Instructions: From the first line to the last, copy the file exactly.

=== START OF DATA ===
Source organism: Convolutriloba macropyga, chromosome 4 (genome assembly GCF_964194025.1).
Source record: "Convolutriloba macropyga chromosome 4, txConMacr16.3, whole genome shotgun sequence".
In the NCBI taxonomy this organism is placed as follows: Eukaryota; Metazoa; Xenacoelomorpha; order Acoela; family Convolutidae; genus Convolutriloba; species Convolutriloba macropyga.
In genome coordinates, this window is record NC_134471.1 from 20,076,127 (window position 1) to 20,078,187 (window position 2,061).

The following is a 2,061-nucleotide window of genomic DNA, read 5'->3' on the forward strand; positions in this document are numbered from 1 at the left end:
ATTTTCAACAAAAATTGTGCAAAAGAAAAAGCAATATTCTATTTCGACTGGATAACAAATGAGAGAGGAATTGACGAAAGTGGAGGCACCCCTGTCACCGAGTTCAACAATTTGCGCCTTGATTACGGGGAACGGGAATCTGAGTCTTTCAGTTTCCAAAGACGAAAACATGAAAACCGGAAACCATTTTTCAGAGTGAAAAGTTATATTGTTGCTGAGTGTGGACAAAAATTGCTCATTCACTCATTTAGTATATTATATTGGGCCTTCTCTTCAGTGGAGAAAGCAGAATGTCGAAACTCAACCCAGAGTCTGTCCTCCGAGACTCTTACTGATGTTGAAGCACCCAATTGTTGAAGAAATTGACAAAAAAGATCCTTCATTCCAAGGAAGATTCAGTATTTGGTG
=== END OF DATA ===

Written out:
Source organism: Convolutriloba macropyga, chromosome 4 (genome assembly GCF_964194025.1).
Source record: "Convolutriloba macropyga chromosome 4, txConMacr16.3, whole genome shotgun sequence".
In the NCBI taxonomy this organism is placed as follows: Eukaryota; Metazoa; Xenacoelomorpha; order Acoela; family Convolutidae; genus Convolutriloba; species Convolutriloba macropyga.
In genome coordinates, this window is record NC_134471.1 from 20,076,127 (window position 1) to 20,078,187 (window position 2,061).

The following is a 2,061-nucleotide window of genomic DNA, read 5'->3' on the forward strand; positions in this document are numbered from 1 at the left end:
ATTTTCAACAAAAATTGTGCAAAAGAAAAAGCAATATTCTATTTCGACTGGATAACAAATGAGAGAGGAATTGACGAAAGTGGAGGCACCCCTGTCACCGAGTTCAACAATTTGCGCCTTGATTACGGGGAACGGGAATCTGAGTCTTTCAGTTTCCAAAGACGAAAACATGAAAACCGGAAACCATTTTTCAGAGTGAAAAGTTATATTGTTGCTGAGTGTGGACAAAAATTGCTCATTCACTCATTTAGTATATTATATTGGGCCTTCTCTTCAGTGGAGAAAGCAGAATGTCGAAACTCAACCCAGAGTCTGTCCTCCGAGACTCTTACTGATGTTGAAGCACCCAATTGTTGAAGAAATTGACAAAAAAGATCCTTCATTCCAAGGAAGATTCAGTATTTGGTG